Sunday, November 17. 2013
After a two-night train trip I arrived in Kazakhstan in the town Petropavl / Петропавл, also known under the name Petropavlovsk (which should not be confused with Petropavlovsk in Russia, where a town with the same name exists). There was no particular reason why I went there except that there's a relatively fast train from Moscow. Going directly from Moscow to Kazakhstan's capital Astana or the ex-capital Almaty would've meant a trip with at least three nights in a train, which I thought would be too much.
There's surprisingly little information you find online about Petropavl in English, although it's not that small (about 200.000 inhabitants). I can't add that much, as I only stayed for one night.
I had a booking for a hotel, which teached me a little lesson: Sometimes preparing to much may cause more hassle than it helps. I didn't find the hotel I've booked at the address where it was supposed to be. You may wonder how I fail to find a hotel, but you need to know that "hotel" here not necessarily means the same as you are used to be (big building with big sign "Hotel XY"). They're often hidden in flats inside normal buildings.
After checking the booking again I found out that it listed two addresses. One for the apartment and one as the contact address - and they were not nearby. No hint where I was supposed to go. While searching for my hotel, I found three other hotels which, by the way, were all much cheaper than everything that was bookable online. So finally I decided to forget my booking and just took one that seemed okay. Luckily, I could cancel my other booking without costs (I would've complained if I hadn't been able to do so) and ended up in a fine apartment, cheaper than planned and with a kitchen.
Notable in Petropavl was a huge outdoor market. Although it's quite cold, it was crowded and seemed to be the normal way of shopping here. Not only food was sold, but anything from clothes to tools or car parts.
After spending a night, I took the train to the capital Astana.
Pictures Train Moscow-Petropavl
Pictures from Petropavl
Friday, November 15. 2013
When you go to Russia, you'll always have to fill this little form. The so-called migration card. It's just a tiny piece of paper, not really a "card".
Russian migration card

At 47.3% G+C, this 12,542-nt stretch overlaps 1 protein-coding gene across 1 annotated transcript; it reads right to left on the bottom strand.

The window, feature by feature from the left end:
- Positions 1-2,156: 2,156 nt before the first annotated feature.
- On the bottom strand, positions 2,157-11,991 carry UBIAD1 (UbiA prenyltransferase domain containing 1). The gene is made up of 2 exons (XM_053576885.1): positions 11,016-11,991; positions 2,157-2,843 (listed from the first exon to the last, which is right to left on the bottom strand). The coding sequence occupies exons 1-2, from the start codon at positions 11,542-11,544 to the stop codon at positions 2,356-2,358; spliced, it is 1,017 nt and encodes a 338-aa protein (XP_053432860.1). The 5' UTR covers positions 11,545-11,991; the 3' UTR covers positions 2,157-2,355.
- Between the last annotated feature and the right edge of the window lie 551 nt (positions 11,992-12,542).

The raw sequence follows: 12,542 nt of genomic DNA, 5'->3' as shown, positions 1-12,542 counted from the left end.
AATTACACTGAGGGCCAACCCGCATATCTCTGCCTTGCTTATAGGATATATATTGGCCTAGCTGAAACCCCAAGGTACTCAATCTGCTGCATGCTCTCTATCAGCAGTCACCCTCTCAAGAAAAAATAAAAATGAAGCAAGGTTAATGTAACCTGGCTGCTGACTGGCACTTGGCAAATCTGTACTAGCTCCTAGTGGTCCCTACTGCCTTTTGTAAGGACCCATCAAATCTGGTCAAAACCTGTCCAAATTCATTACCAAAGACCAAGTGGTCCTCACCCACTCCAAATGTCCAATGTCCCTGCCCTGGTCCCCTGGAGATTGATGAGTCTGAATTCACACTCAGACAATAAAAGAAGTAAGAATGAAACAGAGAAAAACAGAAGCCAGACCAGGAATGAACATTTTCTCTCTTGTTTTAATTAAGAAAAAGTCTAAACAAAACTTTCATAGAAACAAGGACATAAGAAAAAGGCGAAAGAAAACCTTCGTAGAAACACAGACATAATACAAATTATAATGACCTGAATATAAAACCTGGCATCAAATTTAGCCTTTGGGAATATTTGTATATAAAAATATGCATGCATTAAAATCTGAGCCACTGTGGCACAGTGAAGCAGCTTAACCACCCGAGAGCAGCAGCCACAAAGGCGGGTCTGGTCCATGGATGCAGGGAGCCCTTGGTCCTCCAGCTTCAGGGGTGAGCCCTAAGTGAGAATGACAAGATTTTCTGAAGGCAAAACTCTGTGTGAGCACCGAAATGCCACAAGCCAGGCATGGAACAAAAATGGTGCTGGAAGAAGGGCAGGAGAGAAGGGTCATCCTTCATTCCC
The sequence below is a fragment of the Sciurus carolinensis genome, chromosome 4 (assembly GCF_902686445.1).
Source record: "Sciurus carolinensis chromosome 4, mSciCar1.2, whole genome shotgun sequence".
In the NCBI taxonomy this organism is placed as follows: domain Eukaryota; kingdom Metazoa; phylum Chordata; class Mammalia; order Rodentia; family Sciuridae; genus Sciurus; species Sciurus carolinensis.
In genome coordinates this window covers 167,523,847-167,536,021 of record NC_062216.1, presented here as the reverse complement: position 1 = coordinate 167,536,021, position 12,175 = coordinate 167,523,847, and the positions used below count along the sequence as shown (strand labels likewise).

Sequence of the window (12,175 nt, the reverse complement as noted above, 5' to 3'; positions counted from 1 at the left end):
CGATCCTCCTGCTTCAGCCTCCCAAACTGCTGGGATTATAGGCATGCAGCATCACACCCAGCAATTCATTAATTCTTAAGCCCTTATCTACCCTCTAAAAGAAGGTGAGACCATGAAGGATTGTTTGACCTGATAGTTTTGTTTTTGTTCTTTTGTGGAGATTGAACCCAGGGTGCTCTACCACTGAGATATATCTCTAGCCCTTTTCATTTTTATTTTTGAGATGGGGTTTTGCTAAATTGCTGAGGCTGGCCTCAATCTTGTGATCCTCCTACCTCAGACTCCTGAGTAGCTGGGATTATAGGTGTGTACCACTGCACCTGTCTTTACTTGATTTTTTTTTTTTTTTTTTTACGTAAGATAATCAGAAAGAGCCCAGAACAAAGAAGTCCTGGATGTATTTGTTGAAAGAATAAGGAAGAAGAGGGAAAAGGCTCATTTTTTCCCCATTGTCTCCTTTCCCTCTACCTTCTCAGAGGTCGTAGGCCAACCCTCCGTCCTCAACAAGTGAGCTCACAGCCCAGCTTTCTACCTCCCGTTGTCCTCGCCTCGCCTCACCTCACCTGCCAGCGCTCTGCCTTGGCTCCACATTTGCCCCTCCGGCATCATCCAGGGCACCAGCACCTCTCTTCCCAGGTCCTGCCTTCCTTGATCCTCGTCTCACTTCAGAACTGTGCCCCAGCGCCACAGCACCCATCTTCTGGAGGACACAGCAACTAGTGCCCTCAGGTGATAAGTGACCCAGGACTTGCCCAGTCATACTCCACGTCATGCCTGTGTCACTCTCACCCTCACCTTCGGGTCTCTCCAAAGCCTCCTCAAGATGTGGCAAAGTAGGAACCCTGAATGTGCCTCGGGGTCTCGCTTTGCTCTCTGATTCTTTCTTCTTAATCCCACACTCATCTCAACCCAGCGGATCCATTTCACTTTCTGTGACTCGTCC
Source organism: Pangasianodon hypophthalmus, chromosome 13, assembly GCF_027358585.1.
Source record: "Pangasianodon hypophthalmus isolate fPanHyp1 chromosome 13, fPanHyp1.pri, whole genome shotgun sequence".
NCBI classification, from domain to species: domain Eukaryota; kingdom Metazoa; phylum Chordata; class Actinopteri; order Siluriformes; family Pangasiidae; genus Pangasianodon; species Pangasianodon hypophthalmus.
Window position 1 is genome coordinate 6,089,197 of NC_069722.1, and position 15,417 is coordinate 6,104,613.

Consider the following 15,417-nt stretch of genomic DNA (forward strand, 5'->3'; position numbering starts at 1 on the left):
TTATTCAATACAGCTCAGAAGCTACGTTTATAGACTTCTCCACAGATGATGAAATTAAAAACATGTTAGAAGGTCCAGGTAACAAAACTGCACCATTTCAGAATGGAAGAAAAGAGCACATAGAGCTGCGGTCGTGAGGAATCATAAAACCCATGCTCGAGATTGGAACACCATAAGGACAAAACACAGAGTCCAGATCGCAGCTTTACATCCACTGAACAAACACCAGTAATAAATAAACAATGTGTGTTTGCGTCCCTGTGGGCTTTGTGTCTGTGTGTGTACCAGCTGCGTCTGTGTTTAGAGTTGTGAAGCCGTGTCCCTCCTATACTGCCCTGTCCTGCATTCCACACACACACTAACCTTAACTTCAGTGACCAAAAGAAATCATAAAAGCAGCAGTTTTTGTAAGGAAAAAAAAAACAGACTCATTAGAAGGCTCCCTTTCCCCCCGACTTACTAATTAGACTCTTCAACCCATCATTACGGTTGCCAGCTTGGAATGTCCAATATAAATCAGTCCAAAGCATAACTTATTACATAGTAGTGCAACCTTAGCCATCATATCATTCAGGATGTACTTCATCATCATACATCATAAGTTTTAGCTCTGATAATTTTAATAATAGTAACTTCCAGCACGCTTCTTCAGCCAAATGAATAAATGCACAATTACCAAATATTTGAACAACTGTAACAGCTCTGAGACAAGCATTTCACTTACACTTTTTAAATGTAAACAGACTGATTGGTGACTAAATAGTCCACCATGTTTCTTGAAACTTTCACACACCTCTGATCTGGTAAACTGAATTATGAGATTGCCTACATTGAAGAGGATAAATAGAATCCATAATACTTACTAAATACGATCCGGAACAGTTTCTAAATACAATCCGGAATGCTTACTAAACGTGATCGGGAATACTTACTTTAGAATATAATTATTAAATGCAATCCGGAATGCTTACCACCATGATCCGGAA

The migration card is a double-form where you have to fill in some of your basic data. It's then stamped by the border guards and split in half. They keep one half, you get the other and keep it until you leave the country again. From what I've heard, one of the more troublesome things you can encounter is losing your migration card while in Russia.
There are some tricky things to know about the migration card. First: If you enter Russia through Belarus, you'll get only one migration card for both countries. That bothered me a lot on my last trip, because I only entered the data for Belarus, that means a stay of one day. Turned out this wasn't a big issue. When leaving Russia the border guards had a more closer look on the documents and obviously noticed the misinformation, but they didn't seem to care that much.
There seem to be similar issues with other countries. I even once got a migration card at the Ukrainian border, where I didn't want to enter Russia at all. It just happened that I was sitting in a train that was going to Russia after crossing the Ukraine. So if you ever happen to enter Russia through another country, although you don't necessarily get the migration card at the Russian border, you should enter the data for your stay in Russia.
Another thing I learned this time: There is a field for the Visa number. Now I obviously had two Visa - one for Belarus and one for Russia. I filed the number of the Russian one, because after all, I wanted to go to Russia and only cross Belarus on a train. Turned out I was wrong and the Belarus border guards complained. Admittedly, it can be a bit frightening if a border guard tells you something is wrong, especially if you don't understand their language. But after all, he just filled in the correct Visa number himself and everything was okay.
Kazakhstan also has a migration card, but it is not split in half and no similar pitfalls seem to occur there.